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Environment


Great Lakes conference in Cleveland looking for solutions to key issues facing the lakes
Algae blooms and Asian carp high on agenda
by WKSU's KEVIN NIEDERMIER


Reporter
Kevin Niedermier
 
The annual Great Lakes Conference is in Cleveland this year. Attendees are tackling issues like algae blooms and preventing the Asian carp invasion. The conference runs through Thursday.
Courtesy of Kevin Niedermier
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In The Region:

Representatives from the Great Lakes states and Canada are in Cleveland this week to work on issues affecting the world’s largest body of fresh water. As WKSU’s Kevin Niedermier reports, the annual Great Lakes Conference is focusing on algae blooms and keeping the Asian carp out of the lakes.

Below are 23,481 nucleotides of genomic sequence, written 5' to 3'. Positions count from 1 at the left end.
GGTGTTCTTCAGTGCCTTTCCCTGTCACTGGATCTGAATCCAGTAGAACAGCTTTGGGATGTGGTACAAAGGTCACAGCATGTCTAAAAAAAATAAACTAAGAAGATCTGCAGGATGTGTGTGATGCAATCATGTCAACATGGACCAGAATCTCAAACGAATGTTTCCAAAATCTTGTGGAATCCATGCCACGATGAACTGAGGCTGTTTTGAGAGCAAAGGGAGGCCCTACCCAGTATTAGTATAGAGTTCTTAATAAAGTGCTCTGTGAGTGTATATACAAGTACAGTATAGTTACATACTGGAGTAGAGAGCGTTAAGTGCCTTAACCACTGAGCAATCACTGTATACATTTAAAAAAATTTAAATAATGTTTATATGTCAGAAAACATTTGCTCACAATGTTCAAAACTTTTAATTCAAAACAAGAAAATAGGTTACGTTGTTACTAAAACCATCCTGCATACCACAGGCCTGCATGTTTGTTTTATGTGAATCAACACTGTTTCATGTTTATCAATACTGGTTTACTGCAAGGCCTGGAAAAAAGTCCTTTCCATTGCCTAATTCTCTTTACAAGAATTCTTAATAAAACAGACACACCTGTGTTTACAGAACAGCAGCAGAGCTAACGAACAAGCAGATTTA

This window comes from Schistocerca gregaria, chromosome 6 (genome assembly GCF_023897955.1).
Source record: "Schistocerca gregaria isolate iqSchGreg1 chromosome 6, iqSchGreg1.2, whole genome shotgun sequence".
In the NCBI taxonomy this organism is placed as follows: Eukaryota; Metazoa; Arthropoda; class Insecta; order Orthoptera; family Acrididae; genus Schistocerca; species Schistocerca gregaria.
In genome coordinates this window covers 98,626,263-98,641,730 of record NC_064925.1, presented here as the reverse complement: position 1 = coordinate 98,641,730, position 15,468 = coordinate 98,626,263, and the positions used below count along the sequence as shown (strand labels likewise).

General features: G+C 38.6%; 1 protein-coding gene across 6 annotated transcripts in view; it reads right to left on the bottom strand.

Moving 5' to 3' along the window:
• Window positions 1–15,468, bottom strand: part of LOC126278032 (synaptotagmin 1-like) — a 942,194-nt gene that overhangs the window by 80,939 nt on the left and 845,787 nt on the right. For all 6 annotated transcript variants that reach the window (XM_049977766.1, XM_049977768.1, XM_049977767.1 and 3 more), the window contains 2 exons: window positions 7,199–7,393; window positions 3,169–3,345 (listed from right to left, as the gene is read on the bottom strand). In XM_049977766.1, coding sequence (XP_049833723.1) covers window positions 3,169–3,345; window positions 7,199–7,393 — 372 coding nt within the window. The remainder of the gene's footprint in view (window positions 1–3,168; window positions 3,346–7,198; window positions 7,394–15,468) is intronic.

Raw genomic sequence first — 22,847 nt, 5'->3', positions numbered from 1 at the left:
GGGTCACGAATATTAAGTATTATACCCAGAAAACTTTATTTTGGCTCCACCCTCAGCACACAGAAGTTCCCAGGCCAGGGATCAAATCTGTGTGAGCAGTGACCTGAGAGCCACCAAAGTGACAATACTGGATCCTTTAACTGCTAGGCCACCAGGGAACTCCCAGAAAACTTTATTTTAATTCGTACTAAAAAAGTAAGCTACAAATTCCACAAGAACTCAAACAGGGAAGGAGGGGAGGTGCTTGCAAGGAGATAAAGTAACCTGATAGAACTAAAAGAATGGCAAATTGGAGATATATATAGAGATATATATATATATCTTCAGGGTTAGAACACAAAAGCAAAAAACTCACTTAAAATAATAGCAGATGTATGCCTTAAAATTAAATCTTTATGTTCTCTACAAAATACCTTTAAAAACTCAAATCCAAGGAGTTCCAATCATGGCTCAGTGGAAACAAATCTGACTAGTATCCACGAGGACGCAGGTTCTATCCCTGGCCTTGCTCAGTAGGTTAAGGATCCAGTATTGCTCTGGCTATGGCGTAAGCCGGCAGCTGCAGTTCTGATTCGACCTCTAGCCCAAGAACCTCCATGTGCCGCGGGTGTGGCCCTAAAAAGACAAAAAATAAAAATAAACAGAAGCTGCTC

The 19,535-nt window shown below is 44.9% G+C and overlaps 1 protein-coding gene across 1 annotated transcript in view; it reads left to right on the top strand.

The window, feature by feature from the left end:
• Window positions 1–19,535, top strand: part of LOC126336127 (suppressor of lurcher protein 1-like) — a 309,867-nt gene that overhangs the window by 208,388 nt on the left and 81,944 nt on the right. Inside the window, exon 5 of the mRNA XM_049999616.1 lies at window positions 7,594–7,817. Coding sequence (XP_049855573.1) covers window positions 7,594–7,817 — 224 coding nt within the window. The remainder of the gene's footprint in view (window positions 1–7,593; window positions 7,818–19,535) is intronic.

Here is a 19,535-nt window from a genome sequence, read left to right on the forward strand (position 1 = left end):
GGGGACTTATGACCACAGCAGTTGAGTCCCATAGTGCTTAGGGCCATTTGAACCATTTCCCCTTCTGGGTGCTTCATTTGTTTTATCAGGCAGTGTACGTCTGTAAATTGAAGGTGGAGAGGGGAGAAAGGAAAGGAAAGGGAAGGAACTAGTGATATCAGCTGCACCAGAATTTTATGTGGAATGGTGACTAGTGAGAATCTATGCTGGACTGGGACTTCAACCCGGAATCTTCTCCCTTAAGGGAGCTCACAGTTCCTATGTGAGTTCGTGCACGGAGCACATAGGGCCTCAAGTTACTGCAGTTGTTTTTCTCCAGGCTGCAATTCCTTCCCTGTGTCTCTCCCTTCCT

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Phosphorus running off farm fields causes many of the algae blooms that can choke off life in lake waters. Dr. Jeff Reutter is head of Ohio State University’s Sea Grant program.  He says algae blooms are a bigger problem in Lake Erie that the other Great Lakes.  And, he says conference attendees recognize that research done on Lake Erie algae blooms, is important for the rest of the Great Lakes.

“Because what we see on Lake Erie is what’s headed to the other lakes if we don’t stop it here first. And the next likely places for it to occur would be Saginaw Bay, Green Bay, Lake St. Clair, any nutrient enriched harbor. From an Asian carp standpoint, there are a number of places in the Great Lakes where it could prosper, but none as likely as the western basin of Lake Erie.”

Reutter says stopping the Asian carp will require separating the Great Lakes basin from the Mississippi River basin, something that will take advanced science and tough policy decisions. And, he says the algae bloom problem could be resolved if farmers were required to use less phosphorus rich fertilizer, and better incorporate it into the soil.             
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